Minority and immigrant students who are at colleges and universities across the country may be understandably anxious about whether they will have protection against such harassment under the new presidential administration. If campaign rhetoric is to be believed, the Trump Administration intends to gut the Department of Education (DOE). In addition to its responsibilities administering federal funding and enforcing federal education laws, the DOE is the agency charged with enforcing civil rights laws that apply to K-12 schools and colleges, which includes Title VI, the law that protects students at federally-funded schools from discrimination on the basis of race or national origin.
In June, Supreme Court Justice Sonia Sotomayor attracted attention for her dissent in Utah v. Strieff. In that case – which held that a court need not suppress the fruits of a suspicionless stop if the individual has a pre-existing warrant for their arrest – Sotomayor wrote that the Court’s opinion would encourage more baseless stops and thus “risk treating members of our communities as second-class citizens.” Setting aside legalese, Sotomayor cited the authors W.E.B. Du Bois, James Baldwin, and Ta-Nehisi Coates, and discussed the humiliation that people of color experience due to their disproportionate targeting by the criminal justice system. She ended her opinion with the following passage:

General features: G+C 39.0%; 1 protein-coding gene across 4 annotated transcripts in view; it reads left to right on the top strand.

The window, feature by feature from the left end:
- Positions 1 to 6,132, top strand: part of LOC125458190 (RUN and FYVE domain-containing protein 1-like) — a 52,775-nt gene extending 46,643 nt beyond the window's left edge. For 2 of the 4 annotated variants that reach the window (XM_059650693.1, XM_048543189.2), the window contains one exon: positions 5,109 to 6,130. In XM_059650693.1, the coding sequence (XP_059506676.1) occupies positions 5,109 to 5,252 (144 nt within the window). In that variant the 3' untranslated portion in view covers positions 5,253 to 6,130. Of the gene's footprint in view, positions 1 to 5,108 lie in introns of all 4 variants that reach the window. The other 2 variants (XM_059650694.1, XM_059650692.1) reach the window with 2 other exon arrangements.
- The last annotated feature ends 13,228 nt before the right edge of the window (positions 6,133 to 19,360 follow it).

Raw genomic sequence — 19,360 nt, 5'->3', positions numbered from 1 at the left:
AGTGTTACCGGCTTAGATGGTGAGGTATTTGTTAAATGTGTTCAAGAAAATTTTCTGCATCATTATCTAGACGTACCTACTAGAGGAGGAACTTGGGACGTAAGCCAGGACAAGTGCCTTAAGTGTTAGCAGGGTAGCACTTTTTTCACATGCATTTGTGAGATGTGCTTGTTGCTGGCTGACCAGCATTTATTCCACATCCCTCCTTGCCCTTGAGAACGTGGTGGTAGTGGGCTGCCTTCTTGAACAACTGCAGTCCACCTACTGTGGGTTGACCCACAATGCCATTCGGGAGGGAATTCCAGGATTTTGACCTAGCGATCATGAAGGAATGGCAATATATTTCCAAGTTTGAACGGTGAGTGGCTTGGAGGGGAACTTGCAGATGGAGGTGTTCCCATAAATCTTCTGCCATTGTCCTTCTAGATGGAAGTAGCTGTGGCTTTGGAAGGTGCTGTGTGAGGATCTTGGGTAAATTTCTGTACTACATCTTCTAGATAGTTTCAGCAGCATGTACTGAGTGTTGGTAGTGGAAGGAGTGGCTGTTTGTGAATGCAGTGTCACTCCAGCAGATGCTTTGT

We must not pretend that the countless people who are routinely targeted by police are “isolated.” They are the canaries in the coal mine whose deaths, civil and literal, warn us that no one can breathe in this atmosphere. See L. Guinier & G. Torres, The Miner’s Canary 274-283 (2002). They are the ones who recognize that unlawful police stops corrode all our civil liberties and threaten all our lives. Until their voices matter too, our justice system will continue to be anything but. Continue reading